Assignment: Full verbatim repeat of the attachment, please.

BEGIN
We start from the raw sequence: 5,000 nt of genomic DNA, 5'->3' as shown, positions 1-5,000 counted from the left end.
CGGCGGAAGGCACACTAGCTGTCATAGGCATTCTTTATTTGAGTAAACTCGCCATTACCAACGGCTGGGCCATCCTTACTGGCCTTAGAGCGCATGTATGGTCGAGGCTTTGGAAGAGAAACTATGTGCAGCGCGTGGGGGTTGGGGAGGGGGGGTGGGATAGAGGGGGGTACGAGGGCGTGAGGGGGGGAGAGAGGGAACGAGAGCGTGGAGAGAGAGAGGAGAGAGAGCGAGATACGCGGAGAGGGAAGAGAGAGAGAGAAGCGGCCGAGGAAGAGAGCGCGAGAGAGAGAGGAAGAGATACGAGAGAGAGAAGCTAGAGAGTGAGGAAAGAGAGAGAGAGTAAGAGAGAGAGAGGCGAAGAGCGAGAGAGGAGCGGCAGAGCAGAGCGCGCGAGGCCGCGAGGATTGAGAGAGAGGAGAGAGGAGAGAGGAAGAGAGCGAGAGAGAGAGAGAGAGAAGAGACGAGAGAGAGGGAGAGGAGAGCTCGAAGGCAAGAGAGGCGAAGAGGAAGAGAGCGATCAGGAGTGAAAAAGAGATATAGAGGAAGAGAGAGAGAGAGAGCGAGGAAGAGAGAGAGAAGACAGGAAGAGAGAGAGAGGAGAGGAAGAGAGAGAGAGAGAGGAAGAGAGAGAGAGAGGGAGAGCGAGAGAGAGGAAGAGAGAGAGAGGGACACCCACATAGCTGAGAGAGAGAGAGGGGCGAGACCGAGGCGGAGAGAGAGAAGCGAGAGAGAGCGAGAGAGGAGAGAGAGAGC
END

We start from the raw sequence: 5,000 nt of genomic DNA, 5'->3' as shown, positions 1-5,000 counted from the left end.
CGGCGGAAGGCACACTAGCTGTCATAGGCATTCTTTATTTGAGTAAACTCGCCATTACCAACGGCTGGGCCATCCTTACTGGCCTTAGAGCGCATGTATGGTCGAGGCTTTGGAAGAGAAACTATGTGCAGCGCGTGGGGGTTGGGGAGGGGGGGTGGGATAGAGGGGGGTACGAGGGCGTGAGGGGGGGAGAGAGGGAACGAGAGCGTGGAGAGAGAGAGGAGAGAGAGCGAGATACGCGGAGAGGGAAGAGAGAGAGAGAAGCGGCCGAGGAAGAGAGCGCGAGAGAGAGAGGAAGAGATACGAGAGAGAGAAGCTAGAGAGTGAGGAAAGAGAGAGAGAGTAAGAGAGAGAGAGGCGAAGAGCGAGAGAGGAGCGGCAGAGCAGAGCGCGCGAGGCCGCGAGGATTGAGAGAGAGGAGAGAGGAGAGAGGAAGAGAGCGAGAGAGAGAGAGAGAGAAGAGACGAGAGAGAGGGAGAGGAGAGCTCGAAGGCAAGAGAGGCGAAGAGGAAGAGAGCGATCAGGAGTGAAAAAGAGATATAGAGGAAGAGAGAGAGAGAGAGCGAGGAAGAGAGAGAGAAGACAGGAAGAGAGAGAGAGGAGAGGAAGAGAGAGAGAGAGAGGAAGAGAGAGAGAGAGGGAGAGCGAGAGAGAGGAAGAGAGAGAGAGGGACACCCACATAGCTGAGAGAGAGAGAGGGGCGAGACCGAGGCGGAGAGAGAGAAGCGAGAGAGAGCGAGAGAGGAGAGAGAGAGC